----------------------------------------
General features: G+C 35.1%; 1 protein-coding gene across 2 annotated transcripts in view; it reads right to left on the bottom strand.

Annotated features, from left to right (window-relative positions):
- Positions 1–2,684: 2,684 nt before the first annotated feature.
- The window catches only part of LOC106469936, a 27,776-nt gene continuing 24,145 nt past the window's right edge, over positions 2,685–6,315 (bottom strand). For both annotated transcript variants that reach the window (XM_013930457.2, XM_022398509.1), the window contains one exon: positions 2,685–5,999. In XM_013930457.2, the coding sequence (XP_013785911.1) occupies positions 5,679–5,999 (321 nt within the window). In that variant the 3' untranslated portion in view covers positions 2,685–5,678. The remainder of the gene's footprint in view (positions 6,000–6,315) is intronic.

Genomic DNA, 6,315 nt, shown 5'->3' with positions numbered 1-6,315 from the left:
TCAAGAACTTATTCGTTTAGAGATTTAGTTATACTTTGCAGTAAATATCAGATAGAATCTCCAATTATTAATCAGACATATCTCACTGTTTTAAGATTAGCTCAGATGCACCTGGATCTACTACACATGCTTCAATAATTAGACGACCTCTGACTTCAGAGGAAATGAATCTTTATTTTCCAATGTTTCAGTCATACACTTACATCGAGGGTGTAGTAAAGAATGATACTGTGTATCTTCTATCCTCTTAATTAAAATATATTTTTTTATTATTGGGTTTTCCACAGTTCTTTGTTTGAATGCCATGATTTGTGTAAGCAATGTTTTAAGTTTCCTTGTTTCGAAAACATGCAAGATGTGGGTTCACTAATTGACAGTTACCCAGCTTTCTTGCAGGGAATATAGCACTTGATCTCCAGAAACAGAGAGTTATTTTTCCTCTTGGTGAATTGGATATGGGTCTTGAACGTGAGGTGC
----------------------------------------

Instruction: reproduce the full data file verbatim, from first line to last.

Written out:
General features: G+C 35.1%; 1 protein-coding gene across 2 annotated transcripts in view; it reads right to left on the bottom strand.

Annotated features, from left to right (window-relative positions):
- Positions 1–2,684: 2,684 nt before the first annotated feature.
- The window catches only part of LOC106469936, a 27,776-nt gene continuing 24,145 nt past the window's right edge, over positions 2,685–6,315 (bottom strand). For both annotated transcript variants that reach the window (XM_013930457.2, XM_022398509.1), the window contains one exon: positions 2,685–5,999. In XM_013930457.2, the coding sequence (XP_013785911.1) occupies positions 5,679–5,999 (321 nt within the window). In that variant the 3' untranslated portion in view covers positions 2,685–5,678. The remainder of the gene's footprint in view (positions 6,000–6,315) is intronic.

Genomic DNA, 6,315 nt, shown 5'->3' with positions numbered 1-6,315 from the left:
TCAAGAACTTATTCGTTTAGAGATTTAGTTATACTTTGCAGTAAATATCAGATAGAATCTCCAATTATTAATCAGACATATCTCACTGTTTTAAGATTAGCTCAGATGCACCTGGATCTACTACACATGCTTCAATAATTAGACGACCTCTGACTTCAGAGGAAATGAATCTTTATTTTCCAATGTTTCAGTCATACACTTACATCGAGGGTGTAGTAAAGAATGATACTGTGTATCTTCTATCCTCTTAATTAAAATATATTTTTTTATTATTGGGTTTTCCACAGTTCTTTGTTTGAATGCCATGATTTGTGTAAGCAATGTTTTAAGTTTCCTTGTTTCGAAAACATGCAAGATGTGGGTTCACTAATTGACAGTTACCCAGCTTTCTTGCAGGGAATATAGCACTTGATCTCCAGAAACAGAGAGTTATTTTTCCTCTTGGTGAATTGGATATGGGTCTTGAACGTGAGGTGC